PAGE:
Mario squares off against his original foe--and this time with extra help!
Donkey Kong™ just made off with all the Mini-Mario toys, and now it's up to Mario™ to chase his long-time nemesis and retrieve the stolen goods.
Leap and battle through increasingly difficult levels as you use switches, conveyor belts, hammers, and more to overcome the hordes of enemies that block your way.
You need brawn...and brains! Figure out the best path, then break out new Mario moves like the handstand to track down keys, collect gifts, and navigate perilous platforms across barrels of levels.
Before battling Donkey Kong at the end of each world, collect all the Mini-Marios and lead them to safety!
A portion of a SoundArchitect interview with David Wise...
SA: Now you’ve composed for really iconic games, one of which is the excellent Donkey Kong Country series. Tell us a bit about your work on those and what your approach was to those games?
DW: My approach to those games was centred around making the most of the 64k of memory available for audio in the SNES Audio Chip. I was heavily influenced technically by a keyboard called the Korg Wavestation. This re-sequenced very small samples in different orders to make very ethereal sounds with movement – using very little memory – so I adapted the technique for the SNES.
I had also purchased a Saxophone – and was very inspired by Big Band and Latin music.
Also – I had started listening properly to the sound tracks of animated family movies – how they go straight for the Cliche – and define that cliche even further. These were the main influences when composing the DKC soundtracks.
SA: Have you intentionally drawn on a lot of your previous work to infuse Yooka-Laylee with that nostalgic feel?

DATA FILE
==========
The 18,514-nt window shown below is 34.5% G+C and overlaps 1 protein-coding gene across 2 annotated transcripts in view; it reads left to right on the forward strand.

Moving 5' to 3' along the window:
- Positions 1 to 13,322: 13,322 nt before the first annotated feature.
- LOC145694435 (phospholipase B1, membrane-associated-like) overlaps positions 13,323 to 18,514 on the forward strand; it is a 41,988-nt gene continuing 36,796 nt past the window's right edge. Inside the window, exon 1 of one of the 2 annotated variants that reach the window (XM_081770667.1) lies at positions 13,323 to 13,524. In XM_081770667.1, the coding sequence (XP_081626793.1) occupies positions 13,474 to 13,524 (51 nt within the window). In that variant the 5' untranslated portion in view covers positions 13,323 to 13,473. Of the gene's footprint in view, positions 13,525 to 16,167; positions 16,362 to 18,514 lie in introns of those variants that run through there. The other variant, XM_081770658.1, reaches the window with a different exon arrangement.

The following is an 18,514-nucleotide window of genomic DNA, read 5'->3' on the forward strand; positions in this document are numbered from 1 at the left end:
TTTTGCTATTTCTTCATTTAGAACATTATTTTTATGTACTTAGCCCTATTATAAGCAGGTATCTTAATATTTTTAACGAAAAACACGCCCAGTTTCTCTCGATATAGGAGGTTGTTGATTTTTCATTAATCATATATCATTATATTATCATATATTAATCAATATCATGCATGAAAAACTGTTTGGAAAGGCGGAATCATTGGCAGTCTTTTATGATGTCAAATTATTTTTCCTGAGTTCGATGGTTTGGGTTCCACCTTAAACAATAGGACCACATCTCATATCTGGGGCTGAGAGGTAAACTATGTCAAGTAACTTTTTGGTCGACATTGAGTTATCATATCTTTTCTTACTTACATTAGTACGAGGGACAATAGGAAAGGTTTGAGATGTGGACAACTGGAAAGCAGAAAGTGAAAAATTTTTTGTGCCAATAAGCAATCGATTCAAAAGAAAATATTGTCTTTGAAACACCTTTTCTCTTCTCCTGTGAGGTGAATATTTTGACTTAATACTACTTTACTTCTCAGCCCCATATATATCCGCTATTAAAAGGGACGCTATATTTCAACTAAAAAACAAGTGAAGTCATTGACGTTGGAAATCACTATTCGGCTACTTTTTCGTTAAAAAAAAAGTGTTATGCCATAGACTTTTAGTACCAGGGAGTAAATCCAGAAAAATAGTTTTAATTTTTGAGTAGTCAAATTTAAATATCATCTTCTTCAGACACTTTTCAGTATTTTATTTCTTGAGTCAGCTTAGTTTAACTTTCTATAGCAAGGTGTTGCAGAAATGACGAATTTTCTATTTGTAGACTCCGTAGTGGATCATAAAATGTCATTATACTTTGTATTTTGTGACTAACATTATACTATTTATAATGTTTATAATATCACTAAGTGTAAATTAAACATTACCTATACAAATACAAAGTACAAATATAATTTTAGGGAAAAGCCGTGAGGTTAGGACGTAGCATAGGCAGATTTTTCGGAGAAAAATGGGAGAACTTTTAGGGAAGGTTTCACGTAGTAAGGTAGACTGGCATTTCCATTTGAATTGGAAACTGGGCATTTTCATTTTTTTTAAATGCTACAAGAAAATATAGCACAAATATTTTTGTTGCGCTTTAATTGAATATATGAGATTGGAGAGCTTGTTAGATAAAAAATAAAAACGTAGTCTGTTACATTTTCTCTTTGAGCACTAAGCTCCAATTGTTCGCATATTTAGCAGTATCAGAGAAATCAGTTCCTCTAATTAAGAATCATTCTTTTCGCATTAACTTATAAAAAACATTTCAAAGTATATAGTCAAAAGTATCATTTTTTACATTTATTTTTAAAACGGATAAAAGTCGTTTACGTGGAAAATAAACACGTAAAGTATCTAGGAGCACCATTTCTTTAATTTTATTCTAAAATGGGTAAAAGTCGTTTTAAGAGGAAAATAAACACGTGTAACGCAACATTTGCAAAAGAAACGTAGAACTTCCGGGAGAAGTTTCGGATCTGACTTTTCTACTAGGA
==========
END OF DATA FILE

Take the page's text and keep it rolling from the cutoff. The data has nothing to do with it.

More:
DW: I think nostalgia is very important in any experience. As a team we’re all very lucky to have lots of experience to draw on, and hopefully the audience will all benefit from our combined pedigree.
977 coins total now :) pic.twitter.com/s6VYXGesck— Isotarge (@Isotarge) January 28, 2017
It was previously thought that there were 976 hidden coins in Donkey Kong 64. Speedrunner Isotarge has now proven that the real total is 977, as he's discovered a hidden rainbow coin. The coin is hidden in a dirt pile, which is in turn, hidden in tall grass. You need to use a slam to unearth the coin, but you'd never know it had any chance of being hidden there due to the tall grass! Isotarge only found the coin when he was picking apart the inner-workings of the game an noticed something in the data that indicated a coin that hadn't been collected.
The following comes from Stephen Radosh, the man who was responsible for bringing Mario and Zelda to the CD-i...
- Radosh left Atari and landed at Sega
- Radosh mostly worked on arcade cabinets-
“Somehow Sega had gotten the rights to Donkey Kong. (You played as Donkey Kong, who was a parking attendant) You were dodging cars that were pulling in and out of the lot, and you had to get X number of cars parked in spaces.”
As you can probably guess, the game never saw release. Man, wouldn't a prototype of that game be an absolute goldmine for collectors!
A portion of a GamesTM interview with former RARE dev, Kevin Bayliss...
On redesigning Donkey Kong…